Understanding Professional Learning Opportunities in California’s Community Colleges: Emerging Themes from Institutional Effectiveness Evaluations
Since 2013, the Education Insights Center (EdInsights) has been conducting evaluations to understand the sweeping changes in the California Community Colleges (CCC). That’s an exciting lens for us, helping community college educators examine the effects of their work and ways to refine it, while also contributing to the state’s own understanding of its investments. A major theme that has surfaced—and this is consistent with other studies of public higher education systems—is that educators need time and space to learn together in order to develop the kinds of changes that improve student learning, engagement, progression, and completion. In this blog, I share key findings from our evaluations of CCC’s Institutional Effectiveness Partnership Initiative (IEPI), with the hope of informing other capacity-building efforts in higher education.
What is IEPI? IEPI is a collaborative effort in the CCC that supports the colleges’ attempts to improve fiscal viability, boost student performance and outcomes, improve compliance with state and federal agencies, and reduce accreditation sanctions. As part of the initiative, the California Community Colleges Chancellor’s Office (CCCCO) and its partners provide professional development workshops, summits, and online resources to the colleges. IEPI’s professional developmental model focuses on:
- engaging cross-functional campus teams in activities that develop new skills and knowledge associated with creating change;
- providing structured time to create action plans that the teams can implement back on campus; and
- affording opportunities to engage with colleagues from other colleges.
Participants found IEPI professional-development activities to be most valuable by helping them work together to understand, and plan for, change. They said that the most effective elements were those that built from and supported their own expertise by providing: a) space and time for faculty and staff to collaborate with colleagues from their campus, and b) opportunities to share successes and challenges candidly with colleagues from other colleges.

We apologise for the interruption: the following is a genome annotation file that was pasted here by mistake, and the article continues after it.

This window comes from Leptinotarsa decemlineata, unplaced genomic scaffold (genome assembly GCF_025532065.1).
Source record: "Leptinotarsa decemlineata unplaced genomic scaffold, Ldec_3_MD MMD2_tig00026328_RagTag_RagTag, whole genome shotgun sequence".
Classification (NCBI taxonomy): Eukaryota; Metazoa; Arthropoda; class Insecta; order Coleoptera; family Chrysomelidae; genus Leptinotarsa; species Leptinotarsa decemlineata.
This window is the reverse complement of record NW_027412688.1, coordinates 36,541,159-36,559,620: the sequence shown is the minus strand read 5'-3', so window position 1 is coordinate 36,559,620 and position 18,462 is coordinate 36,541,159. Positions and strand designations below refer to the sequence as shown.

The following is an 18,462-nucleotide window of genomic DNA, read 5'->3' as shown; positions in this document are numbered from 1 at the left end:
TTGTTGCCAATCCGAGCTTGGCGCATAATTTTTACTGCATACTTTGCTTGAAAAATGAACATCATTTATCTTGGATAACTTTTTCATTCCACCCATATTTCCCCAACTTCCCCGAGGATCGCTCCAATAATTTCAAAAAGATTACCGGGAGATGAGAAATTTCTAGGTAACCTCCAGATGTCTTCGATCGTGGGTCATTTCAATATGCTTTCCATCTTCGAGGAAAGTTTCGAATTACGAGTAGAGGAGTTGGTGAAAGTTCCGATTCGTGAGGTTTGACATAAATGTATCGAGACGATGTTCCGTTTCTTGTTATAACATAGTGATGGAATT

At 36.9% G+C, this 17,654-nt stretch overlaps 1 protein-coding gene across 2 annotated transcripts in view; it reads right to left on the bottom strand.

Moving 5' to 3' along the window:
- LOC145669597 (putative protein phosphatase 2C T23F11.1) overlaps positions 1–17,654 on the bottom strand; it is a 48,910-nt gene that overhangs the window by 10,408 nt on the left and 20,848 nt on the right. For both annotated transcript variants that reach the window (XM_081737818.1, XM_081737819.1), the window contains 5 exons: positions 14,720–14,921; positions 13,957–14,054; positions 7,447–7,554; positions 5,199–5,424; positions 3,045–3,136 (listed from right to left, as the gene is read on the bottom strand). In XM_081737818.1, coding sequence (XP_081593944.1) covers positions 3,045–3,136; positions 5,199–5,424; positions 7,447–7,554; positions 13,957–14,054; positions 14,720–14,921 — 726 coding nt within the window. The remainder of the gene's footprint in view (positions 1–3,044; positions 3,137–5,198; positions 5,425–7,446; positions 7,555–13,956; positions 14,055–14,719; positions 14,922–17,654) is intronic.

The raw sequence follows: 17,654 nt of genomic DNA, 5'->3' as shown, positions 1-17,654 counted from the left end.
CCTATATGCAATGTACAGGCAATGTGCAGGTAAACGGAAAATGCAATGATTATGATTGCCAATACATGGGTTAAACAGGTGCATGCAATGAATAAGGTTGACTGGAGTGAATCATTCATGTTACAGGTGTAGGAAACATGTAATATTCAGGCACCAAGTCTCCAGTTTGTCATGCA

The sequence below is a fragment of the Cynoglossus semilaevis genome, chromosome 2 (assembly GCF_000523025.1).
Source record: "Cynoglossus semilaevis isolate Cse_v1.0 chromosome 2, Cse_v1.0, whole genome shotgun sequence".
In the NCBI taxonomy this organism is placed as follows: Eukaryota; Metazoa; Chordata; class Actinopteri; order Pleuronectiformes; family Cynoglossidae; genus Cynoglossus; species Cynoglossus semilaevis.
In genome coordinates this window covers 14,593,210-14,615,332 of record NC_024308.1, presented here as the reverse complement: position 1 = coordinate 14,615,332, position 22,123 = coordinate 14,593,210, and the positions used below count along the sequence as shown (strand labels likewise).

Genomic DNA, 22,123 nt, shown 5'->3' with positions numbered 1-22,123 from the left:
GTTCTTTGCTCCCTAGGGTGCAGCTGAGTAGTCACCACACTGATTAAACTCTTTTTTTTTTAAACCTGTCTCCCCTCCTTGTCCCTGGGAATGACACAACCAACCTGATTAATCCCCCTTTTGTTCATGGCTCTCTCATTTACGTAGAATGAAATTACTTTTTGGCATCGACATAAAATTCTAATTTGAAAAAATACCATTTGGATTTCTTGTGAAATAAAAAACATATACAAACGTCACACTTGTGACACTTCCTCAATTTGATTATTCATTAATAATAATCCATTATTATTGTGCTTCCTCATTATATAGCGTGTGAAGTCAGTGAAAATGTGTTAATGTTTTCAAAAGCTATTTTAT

Participants also expressed a need for further, on-going support in the following areas, in order to contribute more effectively to change processes back at their home campus: a) learning to lead and manage change in the face of challenges, and b) streamlining institutional systems and processes.
Leading and Managing Change
Participants said that gaining support for change is the chief obstacle to implementing new programs, processes, and other reforms at their college. In particular, they said they could benefit from understanding how to work with and include campus colleagues and other partners who are not yet willing or engaged in the reforms. As such, education leaders might make sure that relevant content on managing change is incorporated into a wide range of professional development activities and resources at the system and campus levels. In addition, leaders might emphasize change management as a critical function for all campus roles and reform efforts.
Streamlining Systems and Processes
Participants also frequently mentioned workload, resource constraints, and initiative fatigue as significant obstacles to achieving their goals. As a result, education leaders might ensure that professional development activities offer strategies for addressing these kinds of obstacles. Additionally, system leaders might consider the wide range of reform efforts that are already underway and offer approaches that consolidate or align the initiatives. For example, the CCCCO sought to address this by supporting integration of the compliance and accountability reporting associated with the CCC’s Basic Skills Initiative, Student Equity Planning, the Student Success and Support Program. The CCCCO has also supported professional development opportunities, including workshops on Integrated Planning and the development of the Integrated Planning Applied Solution Kit, an online resource. For their part, state policy leaders, in encouraging these kinds of systemic approaches, might consider statewide policies that support integration and alignment of existing reforms.
Looking Ahead. In our IEPI evaluations, participants were enthusiastic about professional development in the service of student learning, engagement, progression, and completion. IEPI’s commitment to iterative, peer-to-peer networks can serve as a model for other systems—not only for information transfer, but also for forging relationships that can lead to new collaboration opportunities. It is important to note, however, that even these kinds of capacity-building efforts need to be actively maintained; faculty and staff face challenges in sustaining change and streamlining system processes at their home campuses. These lessons inform our work at EdInsights, and we hope they are useful to others engaged in capacity building in education.